Jeffrey L. Goldberg, M.D., Ph.D., assistant professor of ophthalmology at the Bascom Palmer Eye Institute and Interdisciplinary Stem Cell Institute has posited a new theory about glaucoma that may help researchers better understand this incurable eye disease. In a review published in Ophthalmology, Dr. Goldberg discusses new clinical trials that look at and treat glaucoma as a neurological disorder similar to Alzheimer’s, a theory that is based on the fact that this eye disease is a result of damage to the optic nerve.
The new research focuses on retinal ganglion cells which connect the eyes to the brain via the optic nerve. These cells are essential for proper vision, but have not been the focus of previous research or treatments for glaucoma. Using medications similar to those for other neurological disorders, the researchers hope to not only find a treatment for glaucoma, but a cure as well.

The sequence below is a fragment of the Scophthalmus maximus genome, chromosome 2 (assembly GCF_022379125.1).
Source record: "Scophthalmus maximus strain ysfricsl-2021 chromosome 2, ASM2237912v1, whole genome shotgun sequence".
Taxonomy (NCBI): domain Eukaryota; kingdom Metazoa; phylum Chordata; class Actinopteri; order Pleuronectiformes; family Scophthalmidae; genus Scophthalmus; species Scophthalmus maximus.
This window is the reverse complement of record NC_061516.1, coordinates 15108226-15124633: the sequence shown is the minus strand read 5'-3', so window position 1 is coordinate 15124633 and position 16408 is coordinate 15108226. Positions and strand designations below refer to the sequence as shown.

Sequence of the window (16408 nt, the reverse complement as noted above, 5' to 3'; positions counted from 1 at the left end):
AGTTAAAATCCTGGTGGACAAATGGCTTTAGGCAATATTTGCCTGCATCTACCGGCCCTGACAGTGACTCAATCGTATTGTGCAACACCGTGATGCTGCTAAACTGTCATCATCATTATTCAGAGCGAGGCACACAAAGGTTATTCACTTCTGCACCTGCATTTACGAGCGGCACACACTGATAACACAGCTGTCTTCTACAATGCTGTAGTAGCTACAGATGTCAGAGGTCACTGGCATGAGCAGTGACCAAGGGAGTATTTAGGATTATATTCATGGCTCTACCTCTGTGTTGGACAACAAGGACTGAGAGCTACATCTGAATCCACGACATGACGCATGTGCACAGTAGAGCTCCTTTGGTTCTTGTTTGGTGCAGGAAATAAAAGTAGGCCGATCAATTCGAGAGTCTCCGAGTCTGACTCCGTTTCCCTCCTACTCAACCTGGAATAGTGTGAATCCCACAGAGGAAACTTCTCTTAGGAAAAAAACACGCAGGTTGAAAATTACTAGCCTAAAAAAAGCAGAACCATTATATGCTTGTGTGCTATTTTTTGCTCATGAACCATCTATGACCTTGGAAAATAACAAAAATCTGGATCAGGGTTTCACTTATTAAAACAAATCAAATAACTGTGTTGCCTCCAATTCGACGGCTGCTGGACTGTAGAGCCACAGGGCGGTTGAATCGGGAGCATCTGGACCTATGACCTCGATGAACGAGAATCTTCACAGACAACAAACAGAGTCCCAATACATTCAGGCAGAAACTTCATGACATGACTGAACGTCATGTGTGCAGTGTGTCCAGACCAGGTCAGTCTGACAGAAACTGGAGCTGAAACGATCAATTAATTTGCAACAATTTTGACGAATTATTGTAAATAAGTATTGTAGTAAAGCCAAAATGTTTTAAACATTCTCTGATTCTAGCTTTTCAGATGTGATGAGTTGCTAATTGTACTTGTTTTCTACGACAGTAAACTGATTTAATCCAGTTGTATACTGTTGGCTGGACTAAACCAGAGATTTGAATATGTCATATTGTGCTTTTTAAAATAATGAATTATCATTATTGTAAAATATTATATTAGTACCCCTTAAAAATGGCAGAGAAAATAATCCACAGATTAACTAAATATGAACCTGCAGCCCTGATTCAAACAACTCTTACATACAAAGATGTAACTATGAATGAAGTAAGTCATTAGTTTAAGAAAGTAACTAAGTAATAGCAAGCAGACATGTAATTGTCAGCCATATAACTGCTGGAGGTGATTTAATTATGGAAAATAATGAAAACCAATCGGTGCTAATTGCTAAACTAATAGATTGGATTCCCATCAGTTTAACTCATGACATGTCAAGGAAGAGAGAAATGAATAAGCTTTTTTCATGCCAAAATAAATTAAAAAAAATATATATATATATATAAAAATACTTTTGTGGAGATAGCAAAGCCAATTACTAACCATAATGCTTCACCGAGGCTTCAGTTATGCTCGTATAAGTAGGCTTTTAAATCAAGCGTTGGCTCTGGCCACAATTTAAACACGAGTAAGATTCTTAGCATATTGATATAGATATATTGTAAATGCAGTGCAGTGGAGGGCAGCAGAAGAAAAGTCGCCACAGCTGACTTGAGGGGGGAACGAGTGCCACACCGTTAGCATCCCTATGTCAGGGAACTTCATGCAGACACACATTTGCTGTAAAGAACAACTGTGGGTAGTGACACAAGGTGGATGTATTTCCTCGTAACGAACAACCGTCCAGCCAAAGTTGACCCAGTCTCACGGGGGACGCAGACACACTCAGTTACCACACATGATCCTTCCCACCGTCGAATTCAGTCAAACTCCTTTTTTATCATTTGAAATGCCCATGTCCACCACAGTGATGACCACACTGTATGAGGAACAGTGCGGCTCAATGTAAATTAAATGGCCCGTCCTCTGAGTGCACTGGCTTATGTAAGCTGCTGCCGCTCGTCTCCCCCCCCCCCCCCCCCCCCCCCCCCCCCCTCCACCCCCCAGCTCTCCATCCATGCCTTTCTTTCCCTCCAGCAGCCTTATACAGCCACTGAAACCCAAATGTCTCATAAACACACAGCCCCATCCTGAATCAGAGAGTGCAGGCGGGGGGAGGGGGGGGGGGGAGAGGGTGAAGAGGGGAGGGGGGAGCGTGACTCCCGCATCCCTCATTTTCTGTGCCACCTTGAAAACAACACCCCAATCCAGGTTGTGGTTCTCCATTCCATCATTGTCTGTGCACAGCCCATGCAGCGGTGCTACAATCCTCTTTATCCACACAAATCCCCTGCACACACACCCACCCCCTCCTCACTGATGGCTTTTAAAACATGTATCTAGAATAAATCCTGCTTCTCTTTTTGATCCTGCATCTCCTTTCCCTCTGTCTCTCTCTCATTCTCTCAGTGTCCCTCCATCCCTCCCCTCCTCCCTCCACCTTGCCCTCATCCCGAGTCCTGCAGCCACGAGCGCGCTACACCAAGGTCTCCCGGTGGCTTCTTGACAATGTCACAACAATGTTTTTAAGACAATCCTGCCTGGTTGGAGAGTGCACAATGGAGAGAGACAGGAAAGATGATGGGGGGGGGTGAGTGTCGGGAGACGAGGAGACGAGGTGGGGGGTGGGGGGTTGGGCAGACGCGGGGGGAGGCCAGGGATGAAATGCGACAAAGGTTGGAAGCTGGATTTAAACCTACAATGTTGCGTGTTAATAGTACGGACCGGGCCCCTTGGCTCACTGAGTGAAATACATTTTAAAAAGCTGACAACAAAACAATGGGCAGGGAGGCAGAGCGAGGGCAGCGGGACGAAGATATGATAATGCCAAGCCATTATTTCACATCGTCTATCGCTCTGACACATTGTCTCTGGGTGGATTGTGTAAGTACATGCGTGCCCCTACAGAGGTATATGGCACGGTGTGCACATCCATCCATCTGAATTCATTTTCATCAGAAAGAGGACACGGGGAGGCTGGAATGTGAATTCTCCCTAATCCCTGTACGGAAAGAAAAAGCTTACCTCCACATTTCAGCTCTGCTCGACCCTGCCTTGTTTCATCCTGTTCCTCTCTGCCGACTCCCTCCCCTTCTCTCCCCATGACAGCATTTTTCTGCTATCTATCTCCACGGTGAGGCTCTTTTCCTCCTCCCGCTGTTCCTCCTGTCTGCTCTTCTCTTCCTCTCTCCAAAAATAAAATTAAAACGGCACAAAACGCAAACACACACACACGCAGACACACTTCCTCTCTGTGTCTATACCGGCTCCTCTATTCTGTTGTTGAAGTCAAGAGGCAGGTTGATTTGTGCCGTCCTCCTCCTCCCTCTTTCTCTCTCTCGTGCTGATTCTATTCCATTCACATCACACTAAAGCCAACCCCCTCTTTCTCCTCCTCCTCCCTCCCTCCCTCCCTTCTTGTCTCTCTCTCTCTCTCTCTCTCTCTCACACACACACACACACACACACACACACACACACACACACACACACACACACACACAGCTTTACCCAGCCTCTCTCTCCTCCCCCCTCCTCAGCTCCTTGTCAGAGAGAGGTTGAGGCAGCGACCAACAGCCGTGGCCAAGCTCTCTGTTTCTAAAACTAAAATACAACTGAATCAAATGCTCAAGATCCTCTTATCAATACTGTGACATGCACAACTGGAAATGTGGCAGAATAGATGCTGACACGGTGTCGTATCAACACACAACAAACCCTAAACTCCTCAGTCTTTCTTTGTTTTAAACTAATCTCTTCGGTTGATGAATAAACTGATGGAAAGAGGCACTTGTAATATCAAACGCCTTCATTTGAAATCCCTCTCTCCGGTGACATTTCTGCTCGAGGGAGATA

Glaucoma Risk Factors
Glaucoma can be asymptomatic until it is too late, making it important to know the risk factors and take proper precautions such as frequent eye exams. Some of the risk factors for glaucoma include:
- Being over the age of 60
- Being of African or Hispanic descent
- Use of steroid medications
- Having high blood pressure
- Having a family history of the disease
Even if you are not at a higher risk for glaucoma, seeing your ophthalmologist every year after the age of 60 remains the most effective way to prevent complete vision loss due to various eye diseases and conditions.
Please use our directory to find an ophthalmologist in your area to schedule a glaucoma screening today.